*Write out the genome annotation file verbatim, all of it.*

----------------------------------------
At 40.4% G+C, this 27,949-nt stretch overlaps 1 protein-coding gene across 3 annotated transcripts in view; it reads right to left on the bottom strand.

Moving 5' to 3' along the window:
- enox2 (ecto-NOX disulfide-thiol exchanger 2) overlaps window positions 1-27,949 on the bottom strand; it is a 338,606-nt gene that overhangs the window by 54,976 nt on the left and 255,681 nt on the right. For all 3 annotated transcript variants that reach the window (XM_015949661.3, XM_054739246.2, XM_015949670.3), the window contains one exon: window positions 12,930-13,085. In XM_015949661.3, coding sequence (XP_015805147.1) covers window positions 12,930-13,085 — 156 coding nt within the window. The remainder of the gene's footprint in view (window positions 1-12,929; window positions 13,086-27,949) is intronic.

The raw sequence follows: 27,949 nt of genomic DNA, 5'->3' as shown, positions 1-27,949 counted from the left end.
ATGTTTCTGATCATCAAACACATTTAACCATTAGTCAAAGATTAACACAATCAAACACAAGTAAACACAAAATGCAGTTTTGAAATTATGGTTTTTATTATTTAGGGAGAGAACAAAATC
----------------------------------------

At 40.4% G+C, this 27,949-nt stretch overlaps 1 protein-coding gene across 3 annotated transcripts in view; it reads right to left on the bottom strand.

Moving 5' to 3' along the window:
- enox2 (ecto-NOX disulfide-thiol exchanger 2) overlaps window positions 1-27,949 on the bottom strand; it is a 338,606-nt gene that overhangs the window by 54,976 nt on the left and 255,681 nt on the right. For all 3 annotated transcript variants that reach the window (XM_015949661.3, XM_054739246.2, XM_015949670.3), the window contains one exon: window positions 12,930-13,085. In XM_015949661.3, coding sequence (XP_015805147.1) covers window positions 12,930-13,085 — 156 coding nt within the window. The remainder of the gene's footprint in view (window positions 1-12,929; window positions 13,086-27,949) is intronic.

The raw sequence follows: 27,949 nt of genomic DNA, 5'->3' as shown, positions 1-27,949 counted from the left end.
ATGTTTCTGATCATCAAACACATTTAACCATTAGTCAAAGATTAACACAATCAAACACAAGTAAACACAAAATGCAGTTTTGAAATTATGGTTTTTATTATTTAGGGAGAGAACAAAATC